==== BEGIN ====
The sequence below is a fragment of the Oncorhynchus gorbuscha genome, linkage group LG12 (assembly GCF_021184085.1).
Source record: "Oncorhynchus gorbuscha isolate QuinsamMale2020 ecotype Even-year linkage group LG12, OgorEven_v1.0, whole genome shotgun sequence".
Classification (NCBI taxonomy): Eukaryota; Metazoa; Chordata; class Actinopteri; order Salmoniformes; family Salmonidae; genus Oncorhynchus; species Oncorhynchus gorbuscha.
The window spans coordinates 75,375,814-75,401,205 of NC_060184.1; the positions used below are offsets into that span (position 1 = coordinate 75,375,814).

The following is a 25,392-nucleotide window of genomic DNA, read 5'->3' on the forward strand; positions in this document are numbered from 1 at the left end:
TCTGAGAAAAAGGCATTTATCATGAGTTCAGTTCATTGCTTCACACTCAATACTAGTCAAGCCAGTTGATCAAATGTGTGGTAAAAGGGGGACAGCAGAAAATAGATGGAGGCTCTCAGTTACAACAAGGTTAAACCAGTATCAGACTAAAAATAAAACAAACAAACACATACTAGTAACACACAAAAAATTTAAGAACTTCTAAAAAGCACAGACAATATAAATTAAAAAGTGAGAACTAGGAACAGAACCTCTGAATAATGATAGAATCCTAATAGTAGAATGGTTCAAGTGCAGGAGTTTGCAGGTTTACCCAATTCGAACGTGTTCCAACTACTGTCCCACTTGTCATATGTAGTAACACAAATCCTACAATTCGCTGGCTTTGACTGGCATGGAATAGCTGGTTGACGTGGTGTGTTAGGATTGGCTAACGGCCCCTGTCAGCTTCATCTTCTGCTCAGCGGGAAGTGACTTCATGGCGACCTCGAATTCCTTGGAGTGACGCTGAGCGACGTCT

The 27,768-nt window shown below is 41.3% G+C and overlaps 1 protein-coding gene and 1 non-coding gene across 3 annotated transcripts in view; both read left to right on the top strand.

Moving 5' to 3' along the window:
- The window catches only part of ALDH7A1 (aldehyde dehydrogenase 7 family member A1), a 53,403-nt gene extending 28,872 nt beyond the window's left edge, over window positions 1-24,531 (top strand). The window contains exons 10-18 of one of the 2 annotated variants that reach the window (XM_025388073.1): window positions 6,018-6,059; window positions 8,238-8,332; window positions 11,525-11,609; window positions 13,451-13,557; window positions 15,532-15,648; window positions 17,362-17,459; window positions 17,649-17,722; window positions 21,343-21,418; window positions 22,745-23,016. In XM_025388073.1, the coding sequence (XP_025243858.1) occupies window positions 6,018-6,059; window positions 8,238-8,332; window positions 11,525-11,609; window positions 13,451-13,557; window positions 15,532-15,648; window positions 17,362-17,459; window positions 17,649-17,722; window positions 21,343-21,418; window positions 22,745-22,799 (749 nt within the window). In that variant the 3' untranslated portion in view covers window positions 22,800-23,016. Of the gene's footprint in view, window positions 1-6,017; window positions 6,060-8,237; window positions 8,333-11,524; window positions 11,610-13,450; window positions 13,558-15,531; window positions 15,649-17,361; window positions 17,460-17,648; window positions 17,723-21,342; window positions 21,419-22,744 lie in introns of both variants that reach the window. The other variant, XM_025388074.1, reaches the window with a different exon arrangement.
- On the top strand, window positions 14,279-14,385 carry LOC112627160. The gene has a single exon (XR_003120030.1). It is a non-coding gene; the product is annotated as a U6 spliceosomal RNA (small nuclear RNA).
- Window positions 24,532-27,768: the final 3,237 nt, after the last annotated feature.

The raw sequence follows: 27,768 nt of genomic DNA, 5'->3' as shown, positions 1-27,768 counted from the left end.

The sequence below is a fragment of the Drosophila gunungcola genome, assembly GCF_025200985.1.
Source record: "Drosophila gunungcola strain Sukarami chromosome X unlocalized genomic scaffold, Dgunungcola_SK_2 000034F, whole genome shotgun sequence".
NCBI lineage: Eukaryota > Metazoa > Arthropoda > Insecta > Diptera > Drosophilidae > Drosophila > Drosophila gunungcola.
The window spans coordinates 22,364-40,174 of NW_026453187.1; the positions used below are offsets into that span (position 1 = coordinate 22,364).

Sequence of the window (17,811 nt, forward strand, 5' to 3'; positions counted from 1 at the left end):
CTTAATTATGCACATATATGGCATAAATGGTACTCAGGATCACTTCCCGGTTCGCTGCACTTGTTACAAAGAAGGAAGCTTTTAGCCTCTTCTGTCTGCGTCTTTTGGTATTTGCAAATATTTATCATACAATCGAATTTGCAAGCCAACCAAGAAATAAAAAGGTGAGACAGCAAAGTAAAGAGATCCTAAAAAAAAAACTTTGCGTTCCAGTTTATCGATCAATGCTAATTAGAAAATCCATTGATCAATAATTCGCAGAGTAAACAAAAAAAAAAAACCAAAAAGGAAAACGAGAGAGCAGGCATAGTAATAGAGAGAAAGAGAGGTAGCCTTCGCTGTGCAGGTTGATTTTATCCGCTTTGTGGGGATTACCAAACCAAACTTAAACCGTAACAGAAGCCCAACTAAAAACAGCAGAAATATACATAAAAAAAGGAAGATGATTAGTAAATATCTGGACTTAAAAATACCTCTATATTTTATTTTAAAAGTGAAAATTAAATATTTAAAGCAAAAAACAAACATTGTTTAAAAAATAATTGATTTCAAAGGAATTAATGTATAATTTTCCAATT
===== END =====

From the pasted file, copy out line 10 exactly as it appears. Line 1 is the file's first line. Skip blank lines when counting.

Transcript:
- On the top strand, window positions 14,279-14,385 carry LOC112627160. The gene has a single exon (XR_003120030.1). It is a non-coding gene; the product is annotated as a U6 spliceosomal RNA (small nuclear RNA).